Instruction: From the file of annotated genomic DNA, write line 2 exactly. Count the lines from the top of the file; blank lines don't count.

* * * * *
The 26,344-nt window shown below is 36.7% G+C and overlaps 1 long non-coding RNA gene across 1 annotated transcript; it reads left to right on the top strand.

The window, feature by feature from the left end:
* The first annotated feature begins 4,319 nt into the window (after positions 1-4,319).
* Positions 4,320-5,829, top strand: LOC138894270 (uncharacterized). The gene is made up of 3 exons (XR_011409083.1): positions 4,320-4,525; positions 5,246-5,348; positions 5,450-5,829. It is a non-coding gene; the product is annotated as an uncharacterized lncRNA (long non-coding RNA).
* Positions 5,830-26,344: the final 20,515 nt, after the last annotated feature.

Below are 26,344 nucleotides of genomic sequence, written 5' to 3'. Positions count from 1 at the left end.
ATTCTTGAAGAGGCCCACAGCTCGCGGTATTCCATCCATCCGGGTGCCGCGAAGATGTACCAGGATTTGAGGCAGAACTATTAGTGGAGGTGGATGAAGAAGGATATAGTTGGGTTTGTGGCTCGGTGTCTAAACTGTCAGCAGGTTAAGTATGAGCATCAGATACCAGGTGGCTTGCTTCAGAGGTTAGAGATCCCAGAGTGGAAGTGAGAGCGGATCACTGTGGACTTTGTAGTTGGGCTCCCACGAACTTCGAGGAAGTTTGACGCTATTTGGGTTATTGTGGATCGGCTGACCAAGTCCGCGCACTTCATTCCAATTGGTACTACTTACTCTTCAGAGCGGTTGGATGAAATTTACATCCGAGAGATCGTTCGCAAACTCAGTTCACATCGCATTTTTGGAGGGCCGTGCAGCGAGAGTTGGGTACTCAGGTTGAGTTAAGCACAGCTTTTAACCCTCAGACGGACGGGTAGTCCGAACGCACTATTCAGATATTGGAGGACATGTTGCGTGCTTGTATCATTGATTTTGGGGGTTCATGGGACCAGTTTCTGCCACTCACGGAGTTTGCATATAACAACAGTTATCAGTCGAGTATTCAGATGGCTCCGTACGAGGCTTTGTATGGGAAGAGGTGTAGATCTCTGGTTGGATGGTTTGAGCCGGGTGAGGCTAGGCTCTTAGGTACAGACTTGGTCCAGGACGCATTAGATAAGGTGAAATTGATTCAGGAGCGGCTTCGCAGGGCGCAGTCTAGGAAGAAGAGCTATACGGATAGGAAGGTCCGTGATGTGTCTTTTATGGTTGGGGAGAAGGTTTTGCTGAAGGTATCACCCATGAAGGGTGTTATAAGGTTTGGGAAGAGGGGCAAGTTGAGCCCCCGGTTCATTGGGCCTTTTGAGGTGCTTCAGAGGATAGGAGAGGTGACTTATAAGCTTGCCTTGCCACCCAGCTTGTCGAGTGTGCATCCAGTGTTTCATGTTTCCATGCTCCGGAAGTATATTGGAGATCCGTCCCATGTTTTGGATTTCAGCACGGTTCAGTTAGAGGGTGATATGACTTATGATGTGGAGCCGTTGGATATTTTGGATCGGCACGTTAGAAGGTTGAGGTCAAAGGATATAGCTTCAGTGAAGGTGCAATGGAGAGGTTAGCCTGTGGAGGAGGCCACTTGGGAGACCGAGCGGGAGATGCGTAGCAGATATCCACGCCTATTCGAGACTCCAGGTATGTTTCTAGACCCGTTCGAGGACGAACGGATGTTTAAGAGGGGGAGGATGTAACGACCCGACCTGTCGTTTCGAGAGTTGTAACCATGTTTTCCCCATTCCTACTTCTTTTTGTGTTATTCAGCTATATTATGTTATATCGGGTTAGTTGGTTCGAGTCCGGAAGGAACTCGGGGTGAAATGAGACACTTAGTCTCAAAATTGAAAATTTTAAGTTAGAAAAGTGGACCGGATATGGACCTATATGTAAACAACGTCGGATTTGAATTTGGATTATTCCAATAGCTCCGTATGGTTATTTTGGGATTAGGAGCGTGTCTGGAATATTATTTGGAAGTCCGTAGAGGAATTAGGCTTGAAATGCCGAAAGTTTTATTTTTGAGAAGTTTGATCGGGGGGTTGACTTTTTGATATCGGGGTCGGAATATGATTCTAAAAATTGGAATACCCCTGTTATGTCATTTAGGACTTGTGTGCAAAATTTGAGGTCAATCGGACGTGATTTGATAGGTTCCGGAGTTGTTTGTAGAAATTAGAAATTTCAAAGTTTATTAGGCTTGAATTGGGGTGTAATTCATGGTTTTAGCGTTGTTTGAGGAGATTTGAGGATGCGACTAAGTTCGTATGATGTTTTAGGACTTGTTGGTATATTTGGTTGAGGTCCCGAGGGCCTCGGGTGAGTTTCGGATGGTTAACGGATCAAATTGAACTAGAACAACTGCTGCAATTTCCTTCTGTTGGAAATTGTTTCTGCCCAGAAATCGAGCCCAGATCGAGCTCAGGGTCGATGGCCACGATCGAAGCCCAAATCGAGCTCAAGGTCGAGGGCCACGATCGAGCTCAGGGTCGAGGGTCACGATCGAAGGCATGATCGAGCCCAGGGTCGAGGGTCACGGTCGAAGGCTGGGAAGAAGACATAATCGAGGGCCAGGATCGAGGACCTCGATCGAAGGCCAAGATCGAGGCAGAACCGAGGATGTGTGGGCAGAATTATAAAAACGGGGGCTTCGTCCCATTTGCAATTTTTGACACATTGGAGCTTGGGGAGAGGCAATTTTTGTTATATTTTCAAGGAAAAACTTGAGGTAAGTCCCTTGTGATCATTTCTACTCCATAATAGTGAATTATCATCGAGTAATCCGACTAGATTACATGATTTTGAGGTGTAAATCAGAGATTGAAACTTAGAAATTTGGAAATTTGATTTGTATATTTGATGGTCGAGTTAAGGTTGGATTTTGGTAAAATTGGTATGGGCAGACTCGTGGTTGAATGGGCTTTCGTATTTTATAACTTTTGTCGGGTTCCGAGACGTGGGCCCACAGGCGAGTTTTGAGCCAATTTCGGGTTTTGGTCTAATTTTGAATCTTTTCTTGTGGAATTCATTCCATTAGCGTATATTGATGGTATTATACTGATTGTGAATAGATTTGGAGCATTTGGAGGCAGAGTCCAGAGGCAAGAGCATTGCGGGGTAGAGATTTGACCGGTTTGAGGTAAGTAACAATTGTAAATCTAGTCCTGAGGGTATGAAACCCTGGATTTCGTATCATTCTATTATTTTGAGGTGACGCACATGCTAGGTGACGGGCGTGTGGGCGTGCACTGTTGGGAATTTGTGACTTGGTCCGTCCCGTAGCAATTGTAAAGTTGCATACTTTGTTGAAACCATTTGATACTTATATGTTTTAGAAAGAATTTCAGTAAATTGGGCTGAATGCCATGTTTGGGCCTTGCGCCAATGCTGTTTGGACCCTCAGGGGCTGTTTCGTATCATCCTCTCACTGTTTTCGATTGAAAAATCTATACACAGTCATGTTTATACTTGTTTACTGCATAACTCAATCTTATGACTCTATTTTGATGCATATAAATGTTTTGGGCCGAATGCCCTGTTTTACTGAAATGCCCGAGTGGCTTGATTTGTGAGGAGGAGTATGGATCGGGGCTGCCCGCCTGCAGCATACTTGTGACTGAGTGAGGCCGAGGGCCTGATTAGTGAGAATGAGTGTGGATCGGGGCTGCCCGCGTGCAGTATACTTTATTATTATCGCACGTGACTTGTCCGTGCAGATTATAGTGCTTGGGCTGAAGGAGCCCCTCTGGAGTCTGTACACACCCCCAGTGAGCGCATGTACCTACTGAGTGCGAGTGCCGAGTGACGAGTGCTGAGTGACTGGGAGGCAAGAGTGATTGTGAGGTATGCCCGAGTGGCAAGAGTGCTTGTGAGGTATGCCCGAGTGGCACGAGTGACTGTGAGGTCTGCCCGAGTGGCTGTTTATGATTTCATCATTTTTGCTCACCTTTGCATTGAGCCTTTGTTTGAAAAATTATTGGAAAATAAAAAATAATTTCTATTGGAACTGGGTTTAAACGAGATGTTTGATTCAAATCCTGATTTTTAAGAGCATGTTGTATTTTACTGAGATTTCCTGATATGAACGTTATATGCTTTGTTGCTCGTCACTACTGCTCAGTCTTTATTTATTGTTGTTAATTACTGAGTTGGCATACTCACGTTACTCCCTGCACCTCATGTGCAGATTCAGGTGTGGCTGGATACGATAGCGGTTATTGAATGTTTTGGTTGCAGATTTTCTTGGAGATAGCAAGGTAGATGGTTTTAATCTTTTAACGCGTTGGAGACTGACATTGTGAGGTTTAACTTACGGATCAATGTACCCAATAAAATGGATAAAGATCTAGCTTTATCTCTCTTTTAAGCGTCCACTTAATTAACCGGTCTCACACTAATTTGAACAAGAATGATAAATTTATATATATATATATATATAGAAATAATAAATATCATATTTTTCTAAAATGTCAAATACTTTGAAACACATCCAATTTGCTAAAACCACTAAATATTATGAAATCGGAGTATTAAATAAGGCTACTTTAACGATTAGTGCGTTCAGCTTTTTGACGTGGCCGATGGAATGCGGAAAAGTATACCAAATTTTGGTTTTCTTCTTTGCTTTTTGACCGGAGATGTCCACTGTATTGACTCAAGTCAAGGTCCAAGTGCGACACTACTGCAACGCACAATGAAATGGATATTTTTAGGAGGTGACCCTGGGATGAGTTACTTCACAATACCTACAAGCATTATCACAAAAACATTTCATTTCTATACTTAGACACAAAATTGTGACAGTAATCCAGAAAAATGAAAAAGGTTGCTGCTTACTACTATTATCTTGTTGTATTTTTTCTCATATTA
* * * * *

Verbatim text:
The window, feature by feature from the left end: